Sea otters & Commercial Dive Fisheries, Can They Coexist?
December 12, 2011
The reports assess losses to the sea cucumber, geoduck clam, red sea urchin, and Dungeness crab fisheries. The bottom line - sea otter predation in those fisheries has cost Southeast Alaska’s economy more than $28 million in direct and indirect impacts since 1995. These fisheries employ roughly 625 fishermen and dozens more tender operators and processing workers.
Fishery managers estimate sea otters affect 39 percent of Southeast’s dive fishery harvest areas. And out of 15 Dungeness crab districts, six have large otter populations and Dungie pots have lost nearly 3 million pounds to otters in a decade.
Best estimates say about 19,000 sea otters had taken up residence in Southeast Alaska in 2011. That number is expected to approach 28,000 by 2015, based on a conservative estimate of otter body weight at 50 pounds, and daily food intake of 20% of bodyweight. The report said that number of animals would consume over 10 million pounds of Southeast Alaska’s dive and crab species per year.
The McDowell report draws a grim conclusion, saying “In short, commercial dive fishing and large populations of sea otters cannot coexist in the same waters. In addition, once the commercially viable biomass of crab and macro invertebrates – such as sea cucumbers and geoducks - is gone, it likely will not return given sustained sea otter predation.”
For more information contact SARDFA’s Phil Doherty at firstname.lastname@example.org
Alaska fishermen who hold catch shares of halibut, sablefish and Bering Sea crab pay an annual fee to the federal government to cover management and enforcement costs for those fisheries. The fee, which is capped at three percent, is based on dock prices and averaged across the state.
Bills were mailed to 2,163 Alaska longliners, compared to 2,187 last year. For halibut and black cod (sablefish) coverage costs, this year’s fee of 1.6% totaled $5.2 million, up from $3.9 million last year, said Troie Zuniga, fee coordinator at NOAA Fisheries in Juneau.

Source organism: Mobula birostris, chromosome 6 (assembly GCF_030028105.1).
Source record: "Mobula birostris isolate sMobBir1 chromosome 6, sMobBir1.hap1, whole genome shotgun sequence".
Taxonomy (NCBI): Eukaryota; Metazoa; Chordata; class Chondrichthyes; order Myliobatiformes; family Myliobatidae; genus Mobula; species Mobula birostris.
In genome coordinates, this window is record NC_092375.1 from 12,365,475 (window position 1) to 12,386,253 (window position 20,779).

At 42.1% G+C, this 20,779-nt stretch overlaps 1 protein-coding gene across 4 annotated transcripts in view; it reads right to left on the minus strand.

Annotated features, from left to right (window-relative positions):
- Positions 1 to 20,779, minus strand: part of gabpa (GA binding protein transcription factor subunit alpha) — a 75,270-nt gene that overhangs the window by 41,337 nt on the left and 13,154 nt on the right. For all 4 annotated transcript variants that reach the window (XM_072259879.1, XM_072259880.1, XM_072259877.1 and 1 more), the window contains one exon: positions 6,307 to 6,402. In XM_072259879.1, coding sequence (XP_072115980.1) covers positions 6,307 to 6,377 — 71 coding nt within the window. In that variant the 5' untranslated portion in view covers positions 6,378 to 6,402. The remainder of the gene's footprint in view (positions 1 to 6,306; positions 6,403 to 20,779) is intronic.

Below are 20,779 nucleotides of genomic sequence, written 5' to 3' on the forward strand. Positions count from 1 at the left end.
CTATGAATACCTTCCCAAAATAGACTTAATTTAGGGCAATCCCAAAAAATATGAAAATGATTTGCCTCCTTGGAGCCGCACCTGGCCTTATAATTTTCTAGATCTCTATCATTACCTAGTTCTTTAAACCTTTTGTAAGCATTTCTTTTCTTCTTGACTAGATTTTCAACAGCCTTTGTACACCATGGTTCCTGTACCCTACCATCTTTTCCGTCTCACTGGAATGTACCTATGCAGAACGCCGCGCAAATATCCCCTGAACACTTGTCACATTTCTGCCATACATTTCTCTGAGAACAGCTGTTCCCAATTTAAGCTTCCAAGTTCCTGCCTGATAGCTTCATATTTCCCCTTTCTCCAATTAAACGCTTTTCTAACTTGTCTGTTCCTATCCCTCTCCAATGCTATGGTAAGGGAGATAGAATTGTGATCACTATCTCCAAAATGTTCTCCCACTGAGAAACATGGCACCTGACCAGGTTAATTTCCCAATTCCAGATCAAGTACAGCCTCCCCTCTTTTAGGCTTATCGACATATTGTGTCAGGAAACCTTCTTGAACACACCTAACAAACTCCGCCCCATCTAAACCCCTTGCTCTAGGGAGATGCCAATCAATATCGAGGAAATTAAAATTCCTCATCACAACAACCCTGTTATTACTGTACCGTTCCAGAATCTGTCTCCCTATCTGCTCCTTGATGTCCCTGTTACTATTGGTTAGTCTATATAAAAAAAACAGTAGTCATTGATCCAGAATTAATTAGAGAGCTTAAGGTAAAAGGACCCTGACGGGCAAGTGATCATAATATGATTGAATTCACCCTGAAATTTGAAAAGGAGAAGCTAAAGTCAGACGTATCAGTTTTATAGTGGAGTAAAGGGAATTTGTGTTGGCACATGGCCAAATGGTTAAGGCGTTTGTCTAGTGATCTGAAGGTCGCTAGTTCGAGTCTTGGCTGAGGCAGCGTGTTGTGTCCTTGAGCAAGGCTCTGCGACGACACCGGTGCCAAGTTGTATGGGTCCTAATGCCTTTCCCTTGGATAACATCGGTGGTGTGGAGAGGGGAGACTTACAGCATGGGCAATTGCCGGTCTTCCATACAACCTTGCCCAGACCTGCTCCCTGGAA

Record dock prices drove both fisheries during the eight month season. This year’s average price for halibut was $6.56/lb and $5.15/lb for black cod. That compares to averages of $4.86/lb for halibut and $3.21 per pound for black cod last year.
The prices used in the federal data are based on buyers’ reports through the end of September and don’t’ reflect the last six weeks of the fisheries. Still, the overall values are impressive.
For halibut the overall Alaska value is $194 million and about $124 million for black cod. That’s $610,000 higher than the 2010 value for halibut, and $41 million higher for black cod, Zuniga said.
The Bering Sea crab fisheries yielded $3.2 million for management and enforcement costs, and a coverage fee of 1.23% will remain through 2012. The value of the 2010/2011 Bering Sea crab fisheries based on eLanding delivery reports is $262 million, compared to $147 million last season.
Zuniga said Alaska’s IFQ fishermen have a nearly 100% track record of paying their fees on time.
Payment deadline for longliners is January 31st, and at the end of July for crabbers. Troie.email@example.com
Marubeni Corporation has purchased Yardarm Knot's Naknek seafood processing plant, making the company Japan’s largest sockeye salmon buyer. Marubeni is the parent company of North Pacific Seafoods in Alaska.
The call is out for product entries for the 19th annual Alaska Symphony of Seafood. Products include three categories: retail, food service and smoked. The new seafood items will be judged at an event in Seattle on Feb. 2; winners will be announced at a ‘gala soiree’ in Anchorage on Feb. 10. Entry deadline is Jan. 6. Get more info at www.symphonyofseafood.com/.
This year marks the 21st year for this weekly column that focuses on Alaska’s seafood industry. It began in 1991 in the Anchorage Daily News, and now appears in over 20 newspapers and web sites. A daily spin off – Fish Radio – airs weekdays on 30 radio stations in Alaska. My goal is to make all people aware of the economic, social and cultural importance of Alaska’s fishing industry to our state, the nation and the world.